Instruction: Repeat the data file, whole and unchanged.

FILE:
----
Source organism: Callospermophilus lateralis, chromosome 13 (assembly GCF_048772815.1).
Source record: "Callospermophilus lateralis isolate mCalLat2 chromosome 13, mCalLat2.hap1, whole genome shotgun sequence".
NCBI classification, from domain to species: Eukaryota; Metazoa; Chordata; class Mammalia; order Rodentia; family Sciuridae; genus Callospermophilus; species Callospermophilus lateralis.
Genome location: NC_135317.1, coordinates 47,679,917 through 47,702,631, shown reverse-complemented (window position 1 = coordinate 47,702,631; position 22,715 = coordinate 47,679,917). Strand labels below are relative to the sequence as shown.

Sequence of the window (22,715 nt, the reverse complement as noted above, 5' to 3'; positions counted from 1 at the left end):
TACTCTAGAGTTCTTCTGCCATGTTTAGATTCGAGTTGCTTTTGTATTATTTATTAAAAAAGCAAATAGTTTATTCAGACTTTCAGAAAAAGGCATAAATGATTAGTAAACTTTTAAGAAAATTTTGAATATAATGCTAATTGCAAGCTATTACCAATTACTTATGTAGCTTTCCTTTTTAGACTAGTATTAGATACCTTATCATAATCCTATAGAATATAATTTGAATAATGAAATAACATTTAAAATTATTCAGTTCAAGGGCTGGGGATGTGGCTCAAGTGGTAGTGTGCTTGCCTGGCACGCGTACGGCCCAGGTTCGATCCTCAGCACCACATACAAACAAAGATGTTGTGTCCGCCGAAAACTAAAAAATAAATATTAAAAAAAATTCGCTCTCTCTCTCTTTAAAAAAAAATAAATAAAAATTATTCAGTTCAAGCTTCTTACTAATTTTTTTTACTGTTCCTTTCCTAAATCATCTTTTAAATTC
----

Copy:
Source organism: Callospermophilus lateralis, chromosome 13 (assembly GCF_048772815.1).
Source record: "Callospermophilus lateralis isolate mCalLat2 chromosome 13, mCalLat2.hap1, whole genome shotgun sequence".
NCBI classification, from domain to species: Eukaryota; Metazoa; Chordata; class Mammalia; order Rodentia; family Sciuridae; genus Callospermophilus; species Callospermophilus lateralis.
Genome location: NC_135317.1, coordinates 47,679,917 through 47,702,631, shown reverse-complemented (window position 1 = coordinate 47,702,631; position 22,715 = coordinate 47,679,917). Strand labels below are relative to the sequence as shown.

Sequence of the window (22,715 nt, the reverse complement as noted above, 5' to 3'; positions counted from 1 at the left end):
TACTCTAGAGTTCTTCTGCCATGTTTAGATTCGAGTTGCTTTTGTATTATTTATTAAAAAAGCAAATAGTTTATTCAGACTTTCAGAAAAAGGCATAAATGATTAGTAAACTTTTAAGAAAATTTTGAATATAATGCTAATTGCAAGCTATTACCAATTACTTATGTAGCTTTCCTTTTTAGACTAGTATTAGATACCTTATCATAATCCTATAGAATATAATTTGAATAATGAAATAACATTTAAAATTATTCAGTTCAAGGGCTGGGGATGTGGCTCAAGTGGTAGTGTGCTTGCCTGGCACGCGTACGGCCCAGGTTCGATCCTCAGCACCACATACAAACAAAGATGTTGTGTCCGCCGAAAACTAAAAAATAAATATTAAAAAAAATTCGCTCTCTCTCTCTTTAAAAAAAAATAAATAAAAATTATTCAGTTCAAGCTTCTTACTAATTTTTTTTACTGTTCCTTTCCTAAATCATCTTTTAAATTC